More than 17,000 Kenyans had taken up the mobile phone-based government security in the first 24 hours, raising over Sh16 million as more Kenyans expressed appetite for the low-risk investment option.
The newly launched government bond purchase, M-Akiba was headed towards the 15 per cent subscription by the close of the second day, of trading raising hopes for a new channel for local borrowing to finance infrastructure growth.
Exclusively done through the mobile phones, the initial offer of Sh150 million will close on April 10.
There are plans for a bigger launch of a Sh4.85 billion bond in June.
The product, which marks another first in the country’s financial technology innovation, went live on Thursday.
Mobile users are allowed to purchase as low as Sh3,000 of the government security to help boost Treasury’s budget for infrastructure. One can purchase up to Sh140,000 in a day.
Treasury Cabinet Secretary Henry Rotich, who presided over the launch, said the initiative targeting the average Kenyan would have multiple benefits for both the government and the investors.
“M-Akiba is the world’s first mobile based government bond and we hope to reap many benefits from it, including financial literacy regarding investment in bonds, financial inclusion as well as promotion of the savings culture which we are really lagging behind in,” Mr Rotich said.
Overwhelmed the system
After the launch, the uptake was so rapid that the mobile network systems were overwhelmed at some point.
Many of those trying to buy the bonds were unsuccessful for the better part of Thursday afternoon.
At this rate, the insiders estimate that the three-week window may be too long as the initial offer may be exhausted before then.
“There was a technical hitch but it was short-lived and only affected one mobile operator whose transactions were very many and rapid.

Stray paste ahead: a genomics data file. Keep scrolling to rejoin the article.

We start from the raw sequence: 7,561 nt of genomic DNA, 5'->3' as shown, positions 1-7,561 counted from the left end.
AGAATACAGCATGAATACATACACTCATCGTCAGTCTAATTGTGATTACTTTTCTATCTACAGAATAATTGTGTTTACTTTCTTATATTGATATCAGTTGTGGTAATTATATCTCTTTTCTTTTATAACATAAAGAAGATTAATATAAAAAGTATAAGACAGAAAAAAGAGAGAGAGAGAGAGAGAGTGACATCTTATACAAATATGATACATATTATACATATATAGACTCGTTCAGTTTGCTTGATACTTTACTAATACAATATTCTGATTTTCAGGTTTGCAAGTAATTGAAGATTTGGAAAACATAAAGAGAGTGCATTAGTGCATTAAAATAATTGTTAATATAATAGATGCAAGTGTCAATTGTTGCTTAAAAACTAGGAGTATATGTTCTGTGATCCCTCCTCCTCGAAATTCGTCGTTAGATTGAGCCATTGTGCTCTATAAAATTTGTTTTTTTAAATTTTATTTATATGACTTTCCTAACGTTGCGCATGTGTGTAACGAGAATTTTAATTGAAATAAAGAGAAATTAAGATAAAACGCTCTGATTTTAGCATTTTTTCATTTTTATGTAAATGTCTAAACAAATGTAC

“Obviously the uptake was beyond our anticipation and this was a normal occurrence that should not cause any alarm,” a source from those running the back office of the trading told the Business Daily in confidence.
Kenya hopes to use M-Akiba as one of the easiest avenues of mobilising local credit while allowing its citizens to participate in treasury bills, an unpopular investment channel especially among low-income earners.
Treasury is also banking on the 10 per cent interest paid bi-annually within a period of three years to woo more buyers, as the rate is higher than that offered by banks while its interest is also tax-free.
Buyers will receive their first interests on October 9, 2017, followed by April 9 and October 8, 2018, April 8 and October 7, 2019 and finally on April 6, 2020.
Central Bank of Kenya Governor Patrick Njoroge termed the initiative “transformational and a momentous milestone” in deepening financial inclusion.
“This will dramatically change the savings culture of our people. The success of M-Akiba is a testimony of how collaboration can democratise finance and there are many other products coming to show case Kenya as a hotbed of innovation beyond financial technology,” Mr Njoroge said during the Thursday launch.
Mr Rotich said discussions had been initiated with the CBK to raise the daily limit of mobile money transaction from the current Sh140,000 to allow more uptakes of the bond.